I’ve written several posts recently about the importance of staying in touch with your donors throughout the year. Some of you may be saying, “We do that because we have a newsletter.”
A newsletter can be a great way to engage with your donors, but how often does that actually happen? Unfortunately, not very much because most donor newsletters can be used as a cure for insomnia. They’re too long and filled with boring articles that brag about how wonderful the organization is.
Don’t worry. You can create an engaging newsletter your donors will want to read. Here’s how.
Think about what your donors want
You may opt not to do a print newsletter because it’s expensive and takes too much time, but you’re making a mistake if many of your donors prefer print.
I think you’ll have more success if you can do both print and electronic newsletters. I recommend a short e-newsletter once or twice a month and one to four print newsletters a year. But ask your donors what they like, and listen to what they say. If a majority of them prefer one over the other, then doing both may not make sense.
You also want to include content that will interest your donors. Do you think they would rather read an article about your CEO receiving an award or one about the Davis family moving into a nice home of their own after struggling to find a decent place to live? The answer should be obvious.
Your donors want to hear how they’re helping you make a difference.
Each newsletter needs to begin with a compelling story. Client stories are best, but you could also do profiles of volunteers, board members, and donors. Focus on what drew them to your mission.
Create a story bank that includes at least three client success stories to use every year.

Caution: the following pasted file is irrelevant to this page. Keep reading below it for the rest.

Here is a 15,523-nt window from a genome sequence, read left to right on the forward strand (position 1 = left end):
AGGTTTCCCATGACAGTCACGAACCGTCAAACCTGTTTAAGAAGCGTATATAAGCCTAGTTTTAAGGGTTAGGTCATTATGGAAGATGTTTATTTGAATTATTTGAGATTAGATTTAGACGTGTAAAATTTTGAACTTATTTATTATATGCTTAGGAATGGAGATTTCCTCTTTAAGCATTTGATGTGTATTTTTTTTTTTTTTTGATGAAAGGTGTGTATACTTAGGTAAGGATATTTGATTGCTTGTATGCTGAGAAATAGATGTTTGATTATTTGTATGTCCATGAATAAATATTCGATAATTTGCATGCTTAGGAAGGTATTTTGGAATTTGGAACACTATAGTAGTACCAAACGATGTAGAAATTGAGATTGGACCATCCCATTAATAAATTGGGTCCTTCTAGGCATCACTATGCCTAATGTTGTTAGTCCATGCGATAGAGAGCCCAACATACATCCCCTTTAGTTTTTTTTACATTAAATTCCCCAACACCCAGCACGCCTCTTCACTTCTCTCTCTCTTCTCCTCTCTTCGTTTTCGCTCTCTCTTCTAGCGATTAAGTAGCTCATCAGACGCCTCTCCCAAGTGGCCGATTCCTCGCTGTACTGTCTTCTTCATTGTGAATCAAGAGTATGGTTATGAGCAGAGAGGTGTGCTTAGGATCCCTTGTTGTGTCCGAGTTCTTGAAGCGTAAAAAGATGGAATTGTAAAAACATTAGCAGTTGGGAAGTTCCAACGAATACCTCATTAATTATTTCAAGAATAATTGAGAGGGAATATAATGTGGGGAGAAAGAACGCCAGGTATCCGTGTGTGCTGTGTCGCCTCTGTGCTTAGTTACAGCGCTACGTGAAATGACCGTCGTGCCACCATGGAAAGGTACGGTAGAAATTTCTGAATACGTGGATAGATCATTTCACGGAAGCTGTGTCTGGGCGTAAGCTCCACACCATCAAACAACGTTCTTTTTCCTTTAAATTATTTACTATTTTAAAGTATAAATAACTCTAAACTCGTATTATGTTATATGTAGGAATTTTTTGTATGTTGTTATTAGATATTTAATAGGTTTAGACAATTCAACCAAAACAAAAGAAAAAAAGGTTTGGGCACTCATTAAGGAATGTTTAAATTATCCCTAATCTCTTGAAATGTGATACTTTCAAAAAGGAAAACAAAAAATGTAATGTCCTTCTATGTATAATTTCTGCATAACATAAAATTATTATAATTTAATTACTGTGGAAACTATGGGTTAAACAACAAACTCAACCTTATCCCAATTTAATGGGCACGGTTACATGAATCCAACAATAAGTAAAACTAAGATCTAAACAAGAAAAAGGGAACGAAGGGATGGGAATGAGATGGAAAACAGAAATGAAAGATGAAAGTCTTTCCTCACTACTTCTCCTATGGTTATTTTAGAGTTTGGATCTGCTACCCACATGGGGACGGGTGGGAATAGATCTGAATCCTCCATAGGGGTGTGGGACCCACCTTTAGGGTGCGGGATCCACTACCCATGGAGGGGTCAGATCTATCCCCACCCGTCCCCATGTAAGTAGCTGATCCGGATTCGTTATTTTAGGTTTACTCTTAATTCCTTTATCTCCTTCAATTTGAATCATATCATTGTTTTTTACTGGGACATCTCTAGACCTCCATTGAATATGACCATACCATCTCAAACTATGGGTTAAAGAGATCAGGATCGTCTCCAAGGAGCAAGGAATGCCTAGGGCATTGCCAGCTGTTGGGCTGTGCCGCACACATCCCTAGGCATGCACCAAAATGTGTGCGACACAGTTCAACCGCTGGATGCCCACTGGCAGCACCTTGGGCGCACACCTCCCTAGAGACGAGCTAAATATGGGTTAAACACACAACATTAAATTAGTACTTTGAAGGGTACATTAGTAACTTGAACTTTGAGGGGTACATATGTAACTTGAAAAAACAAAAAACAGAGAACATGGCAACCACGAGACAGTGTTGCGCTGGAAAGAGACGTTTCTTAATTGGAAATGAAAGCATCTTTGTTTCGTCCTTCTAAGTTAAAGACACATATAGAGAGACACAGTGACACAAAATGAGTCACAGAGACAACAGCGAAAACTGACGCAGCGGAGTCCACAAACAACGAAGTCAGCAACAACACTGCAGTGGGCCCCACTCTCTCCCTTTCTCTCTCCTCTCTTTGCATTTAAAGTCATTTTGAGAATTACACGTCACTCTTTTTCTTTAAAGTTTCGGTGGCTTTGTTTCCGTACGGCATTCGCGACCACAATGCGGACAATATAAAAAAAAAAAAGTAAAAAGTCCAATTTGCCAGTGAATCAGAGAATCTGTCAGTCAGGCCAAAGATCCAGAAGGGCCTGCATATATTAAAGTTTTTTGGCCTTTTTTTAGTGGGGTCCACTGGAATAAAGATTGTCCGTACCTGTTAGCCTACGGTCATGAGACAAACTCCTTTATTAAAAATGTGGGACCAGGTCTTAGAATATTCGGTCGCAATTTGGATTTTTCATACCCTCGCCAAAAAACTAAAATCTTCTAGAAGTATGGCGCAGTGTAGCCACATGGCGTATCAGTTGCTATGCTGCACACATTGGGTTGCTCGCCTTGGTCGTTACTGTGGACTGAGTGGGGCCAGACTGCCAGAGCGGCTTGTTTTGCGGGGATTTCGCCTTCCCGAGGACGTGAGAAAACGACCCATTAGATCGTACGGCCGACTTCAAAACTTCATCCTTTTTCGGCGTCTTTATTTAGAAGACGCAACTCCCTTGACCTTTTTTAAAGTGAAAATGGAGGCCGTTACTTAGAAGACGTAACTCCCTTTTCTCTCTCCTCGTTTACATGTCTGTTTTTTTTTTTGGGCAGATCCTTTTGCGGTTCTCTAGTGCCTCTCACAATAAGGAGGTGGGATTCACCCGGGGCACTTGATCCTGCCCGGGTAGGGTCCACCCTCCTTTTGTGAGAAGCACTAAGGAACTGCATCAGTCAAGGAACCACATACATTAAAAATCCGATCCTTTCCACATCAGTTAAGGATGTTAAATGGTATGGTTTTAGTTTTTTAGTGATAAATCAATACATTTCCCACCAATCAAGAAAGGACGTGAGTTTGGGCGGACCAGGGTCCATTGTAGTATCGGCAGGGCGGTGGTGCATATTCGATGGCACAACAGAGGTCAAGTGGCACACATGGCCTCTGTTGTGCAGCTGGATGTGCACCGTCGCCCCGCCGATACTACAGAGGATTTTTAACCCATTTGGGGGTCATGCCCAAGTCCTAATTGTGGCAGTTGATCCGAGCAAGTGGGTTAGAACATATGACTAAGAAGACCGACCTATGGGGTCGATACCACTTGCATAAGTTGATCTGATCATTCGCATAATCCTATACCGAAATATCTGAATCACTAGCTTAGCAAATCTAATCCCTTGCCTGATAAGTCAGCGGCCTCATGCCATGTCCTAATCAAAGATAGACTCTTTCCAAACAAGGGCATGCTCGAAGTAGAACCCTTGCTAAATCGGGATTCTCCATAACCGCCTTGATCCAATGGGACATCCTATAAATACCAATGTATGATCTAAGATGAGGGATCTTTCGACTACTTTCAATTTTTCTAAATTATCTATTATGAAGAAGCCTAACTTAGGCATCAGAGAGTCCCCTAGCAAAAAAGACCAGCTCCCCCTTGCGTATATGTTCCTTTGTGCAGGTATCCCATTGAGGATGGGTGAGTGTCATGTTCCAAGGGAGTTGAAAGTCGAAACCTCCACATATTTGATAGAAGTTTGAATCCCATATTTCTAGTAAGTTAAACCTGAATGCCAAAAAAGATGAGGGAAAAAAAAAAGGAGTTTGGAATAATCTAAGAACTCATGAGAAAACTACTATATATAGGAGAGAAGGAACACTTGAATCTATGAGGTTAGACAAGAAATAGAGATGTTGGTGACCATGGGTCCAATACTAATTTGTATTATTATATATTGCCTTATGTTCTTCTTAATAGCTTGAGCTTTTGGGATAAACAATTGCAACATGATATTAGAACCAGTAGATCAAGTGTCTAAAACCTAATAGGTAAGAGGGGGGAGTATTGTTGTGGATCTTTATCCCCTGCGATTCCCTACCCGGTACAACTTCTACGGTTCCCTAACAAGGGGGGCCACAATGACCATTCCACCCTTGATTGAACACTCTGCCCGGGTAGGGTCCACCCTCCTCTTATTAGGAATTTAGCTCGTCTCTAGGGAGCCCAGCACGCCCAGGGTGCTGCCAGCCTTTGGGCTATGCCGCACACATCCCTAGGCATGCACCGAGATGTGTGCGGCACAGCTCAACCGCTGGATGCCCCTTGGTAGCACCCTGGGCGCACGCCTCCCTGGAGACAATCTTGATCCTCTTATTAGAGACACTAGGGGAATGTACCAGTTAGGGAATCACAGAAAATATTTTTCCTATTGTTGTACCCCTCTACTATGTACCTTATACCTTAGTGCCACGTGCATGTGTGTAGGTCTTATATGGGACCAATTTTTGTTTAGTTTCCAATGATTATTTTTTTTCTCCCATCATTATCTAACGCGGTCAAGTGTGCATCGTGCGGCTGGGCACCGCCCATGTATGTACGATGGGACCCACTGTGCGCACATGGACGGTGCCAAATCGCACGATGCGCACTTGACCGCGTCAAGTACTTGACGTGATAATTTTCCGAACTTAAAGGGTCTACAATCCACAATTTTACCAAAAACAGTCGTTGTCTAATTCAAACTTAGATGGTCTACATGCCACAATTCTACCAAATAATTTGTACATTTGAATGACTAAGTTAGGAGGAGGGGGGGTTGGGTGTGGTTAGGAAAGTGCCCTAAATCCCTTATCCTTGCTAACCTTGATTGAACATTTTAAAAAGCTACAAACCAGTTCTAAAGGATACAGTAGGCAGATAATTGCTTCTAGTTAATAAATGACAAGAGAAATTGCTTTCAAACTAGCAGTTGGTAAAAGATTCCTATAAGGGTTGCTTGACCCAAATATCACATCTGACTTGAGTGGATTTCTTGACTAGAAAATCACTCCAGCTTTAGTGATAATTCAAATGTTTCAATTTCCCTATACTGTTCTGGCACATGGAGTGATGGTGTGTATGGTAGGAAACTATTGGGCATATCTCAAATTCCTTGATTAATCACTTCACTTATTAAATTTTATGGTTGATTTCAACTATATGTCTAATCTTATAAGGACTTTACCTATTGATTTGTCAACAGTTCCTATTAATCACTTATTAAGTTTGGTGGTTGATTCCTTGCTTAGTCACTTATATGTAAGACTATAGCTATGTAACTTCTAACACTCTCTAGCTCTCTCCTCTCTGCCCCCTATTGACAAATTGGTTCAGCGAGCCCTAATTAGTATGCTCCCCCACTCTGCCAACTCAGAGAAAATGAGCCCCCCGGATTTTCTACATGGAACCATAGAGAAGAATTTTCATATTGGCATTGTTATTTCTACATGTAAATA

Write to your donors
Write your newsletter in the second person, emphasizing you much more than we. Be personal and conversational. Say – You helped the Davis family move into a home of their own or Because of donors like you, X number of families have been able to move out of shelters and into their own homes.
Ditch the jargon and other language your donors won’t understand. Write as if you’re having a conversation with a friend.
I’m not a fan of the letter from the CEO because those tend to be organization-centered instead of donor-centered.
Say thank you
Never miss an opportunity to thank your donors. Every one of your newsletters needs to show gratitude and emphasize how much you appreciate your donors.
Make it easy to read (and scan)
Most of your donors aren’t going to read your newsletter word for word, especially your e-newsletter. Include enticing headlines and email subject lines (if you don’t, your donors may not read it at all), at least a 12-point font, and lots of white space so your donors can easily scan your newsletter.
Stick to black type on a white background as much as possible. Colors are pretty, but not if it’s hindering your donor’s ability to read your newsletter. Photos can be a great way to add color, as well as tell a story in an instant.
Use the inverted pyramid and put the most important story first (client success story or profile), keeping in mind your donors may not get to all the articles.
Very important – make sure your donors can read your e-newsletter on a mobile device.
Short and sweet
Your print newsletter should be no more than four pages. Limit your monthly e-newsletter to four articles. Some organizations send an e-newsletter twice a month. Those should be even shorter – two or three articles.
You may find you have more success with shorter, more frequent email updates.
Send it to the right audience
Fundraising guru Tom Ahern recommends sending your print newsletter only to donors. This can help you keep it donor-centered, as well as cut down on mailing costs.
Send e-newsletters only to people who have signed up for it. They may or may not be donors, but an e-newsletter can also be a good cultivation tool. Quality is more important than quantity. Not everyone will want to sign up for your newsletter and that’s okay. Focus on the people who are interested in it.
Let’s put an end to boring newsletters. Create one your donors will want to read.
Read on for more information on how to create a great donor newsletter.